closeup of a solar panel
Minnesota stakeholders agreed to a temporary adjustment in the state's "value of solar" calculation after Xcel Energy raised concern that the rate was set to nearly double in 2020. Credit: Tony Webster / Flickr / Creative Commons

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A projected spike in the rate Xcel Energy pays community solar projects caused stakeholders to reassess the formula.

Minnesota regulators will allow Xcel Energy to modify a calculation that would have doubled the amount the utility pays to subscribers of newly approved community solar gardens.

As a result of the change, community solar projects authorized in 2020 will likely receive credits nearly 4% higher than in 2019. The Public Utilities Commission recently approved the rate, along with a temporary fix to the “value of solar” calculation Xcel uses to pay subscribers.

Xcel told regulators that one factor in the value of solar estimate, if not changed, would have doubled the rate subscribers received for 2020 approved projects. Initial projections showed that for projects approved in 2020, subscribers would receive credits of around 25 cents per kilowatt-hour, compared to around 11 cents/kWh for projects approved in 2019.

The potential increase alarmed the utility. Xcel blamed the increase on a jump in avoided distribution capacity costs, one of eight major factors used annually to compute the value of solar. Community solar gardens can help utilities avoid distribution costs by allowing them to postpone infrastructure projects such as line or substation upgrades.

The jump related to a change in peak demand that affects the estimated avoided distribution capacity costs. Solar companies and clean energy advocacy organizations agreed the calculation was an anomaly and should be recalibrated to reflect market conditions better.

The compromise drew praise.

“My impression was that it is a decent outcome for everyone,” said Isabel Ricker, senior policy associate with Fresh Energy, which publishes the Energy News Network. “The rate is going up a little bit for community solar subscribers after declining for several years, and it’s within the range of historical value of solar rates.”

In accepting Xcel’s compromise, regulators want input from stakeholders interested in refining the calculation used to determine avoided distribution costs, said David Shaffer, executive director of the Minnesota Solar Energy Industries Association.

Any Minnesota utility can apply the value of solar methodology to pay for electricity produced by solar, he said. Only Xcel uses the value of solar and only for community solar projects, he said.

Regulators wanted broader input. “The commission wanted greater opportunity for other stakeholders to weigh in,” he said.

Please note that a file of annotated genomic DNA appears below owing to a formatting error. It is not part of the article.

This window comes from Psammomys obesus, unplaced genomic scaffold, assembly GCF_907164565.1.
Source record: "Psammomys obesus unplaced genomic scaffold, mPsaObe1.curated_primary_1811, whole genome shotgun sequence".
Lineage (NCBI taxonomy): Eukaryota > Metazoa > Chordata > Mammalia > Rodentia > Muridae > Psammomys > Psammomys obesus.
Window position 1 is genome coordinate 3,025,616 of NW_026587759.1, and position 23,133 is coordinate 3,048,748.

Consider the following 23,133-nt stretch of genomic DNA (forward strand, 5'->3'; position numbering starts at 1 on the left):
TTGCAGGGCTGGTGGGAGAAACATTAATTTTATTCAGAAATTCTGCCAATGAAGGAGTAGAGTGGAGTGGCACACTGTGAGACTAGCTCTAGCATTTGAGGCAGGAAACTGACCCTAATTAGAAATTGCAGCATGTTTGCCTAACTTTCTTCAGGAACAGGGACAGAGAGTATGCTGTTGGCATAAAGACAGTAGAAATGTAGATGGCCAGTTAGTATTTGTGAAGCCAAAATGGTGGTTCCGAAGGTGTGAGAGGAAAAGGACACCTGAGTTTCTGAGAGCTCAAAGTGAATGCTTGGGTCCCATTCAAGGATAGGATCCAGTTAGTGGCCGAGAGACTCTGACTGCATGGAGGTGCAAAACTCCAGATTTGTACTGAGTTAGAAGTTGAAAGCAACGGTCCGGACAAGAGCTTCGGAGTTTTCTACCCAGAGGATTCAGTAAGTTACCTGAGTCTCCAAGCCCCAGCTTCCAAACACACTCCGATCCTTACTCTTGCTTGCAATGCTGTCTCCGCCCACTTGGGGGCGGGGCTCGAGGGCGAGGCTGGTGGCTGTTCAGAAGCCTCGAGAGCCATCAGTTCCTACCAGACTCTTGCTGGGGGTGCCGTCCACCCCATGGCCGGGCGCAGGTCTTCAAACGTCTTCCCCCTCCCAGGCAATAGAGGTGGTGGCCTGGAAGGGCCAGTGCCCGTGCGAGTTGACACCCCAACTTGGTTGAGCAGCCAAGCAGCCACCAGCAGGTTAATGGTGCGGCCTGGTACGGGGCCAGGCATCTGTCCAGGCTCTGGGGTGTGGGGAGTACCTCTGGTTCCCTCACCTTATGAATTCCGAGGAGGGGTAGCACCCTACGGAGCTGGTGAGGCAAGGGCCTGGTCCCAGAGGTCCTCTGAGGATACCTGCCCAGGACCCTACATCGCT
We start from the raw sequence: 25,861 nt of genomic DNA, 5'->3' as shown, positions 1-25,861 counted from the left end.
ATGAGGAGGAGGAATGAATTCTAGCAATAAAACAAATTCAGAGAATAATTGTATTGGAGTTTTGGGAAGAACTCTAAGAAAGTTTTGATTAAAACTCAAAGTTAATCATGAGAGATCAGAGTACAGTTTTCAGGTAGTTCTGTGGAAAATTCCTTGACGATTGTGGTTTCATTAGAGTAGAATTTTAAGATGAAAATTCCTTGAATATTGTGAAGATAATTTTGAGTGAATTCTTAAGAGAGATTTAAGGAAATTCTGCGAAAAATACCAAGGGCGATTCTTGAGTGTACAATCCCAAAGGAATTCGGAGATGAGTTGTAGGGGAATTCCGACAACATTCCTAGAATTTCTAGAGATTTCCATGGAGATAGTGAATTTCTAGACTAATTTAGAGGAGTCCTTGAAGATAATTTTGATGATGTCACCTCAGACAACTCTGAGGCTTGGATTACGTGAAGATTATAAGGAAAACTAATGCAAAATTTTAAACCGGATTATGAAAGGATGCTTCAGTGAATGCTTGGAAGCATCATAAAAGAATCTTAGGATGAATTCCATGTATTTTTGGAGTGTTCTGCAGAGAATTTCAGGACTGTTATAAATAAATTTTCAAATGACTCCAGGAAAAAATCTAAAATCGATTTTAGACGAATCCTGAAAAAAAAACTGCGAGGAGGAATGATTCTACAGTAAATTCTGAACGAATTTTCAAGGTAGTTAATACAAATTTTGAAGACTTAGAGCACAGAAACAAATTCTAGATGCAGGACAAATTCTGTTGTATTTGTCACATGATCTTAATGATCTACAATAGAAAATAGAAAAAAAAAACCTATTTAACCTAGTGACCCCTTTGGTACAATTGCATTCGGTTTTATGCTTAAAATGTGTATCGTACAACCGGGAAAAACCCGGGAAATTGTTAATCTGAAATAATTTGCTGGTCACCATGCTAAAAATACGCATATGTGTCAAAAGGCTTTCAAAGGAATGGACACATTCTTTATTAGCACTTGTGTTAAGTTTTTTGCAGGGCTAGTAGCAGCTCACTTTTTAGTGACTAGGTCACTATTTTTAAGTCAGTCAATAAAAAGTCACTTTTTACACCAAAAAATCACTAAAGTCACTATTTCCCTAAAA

The higher payment rate may lead to more community solar applications, Shaffer said. Some developers who applied this year may push their applications into next year to take advantage of the favorable rate. For now, Xcel’s approach “is reasonable,” he added.


Read more: What goes into calculating Minnesota’s groundbreaking ‘value of solar’ rate?


Last year Xcel saw 73 applications to build community solar gardens, Shaffer said. The fast growth of community solar in the first few years, however, is unlikely to occur as costs and risks increase, and distribution capacity tightens.

Gabriel Chan, assistant professor at the University of Minnesota’s Humphrey School of Public Affairs, has followed the value of solar arguments closely and suggested changes to regulators. He agrees with the temporary solution offered by Xcel, and the idea of having the Department of Commerce convene a stakeholder group to look at avoided distribution costs.

But Chan and Shaffer want to re-investigate other factors that contribute to the value of solar. Chan said those similar values guide how regulators credit utility rebates for energy efficiency investments or a decision by a utility to not build a natural gas plant.

Looking at all the factors in the value of solar would help utilities “create the right incentives,” Chan said, “so all of these decision points are made consistent.”

Fresh Energy staff, board members and funders do not have access to or oversight of the Energy News Network’s editorial process. More about our relationship with Fresh Energy can be found in our code of ethics.

Frank Jossi

Frank is an independent journalist and consultant based in St. Paul and a longtime contributor to Midwest Energy News. His articles have appeared in more than 50 publications, including Minnesota Monthly, Wired, the Los Angeles Times, the Minneapolis Star Tribune, Minnesota Technology, Finance & Commerce and others. Frank has also been a Humphrey policy fellow at the University of Minnesota, a Fulbright journalism teacher in Pakistan and Albania, and a program director of the World Press Institute at Macalester College.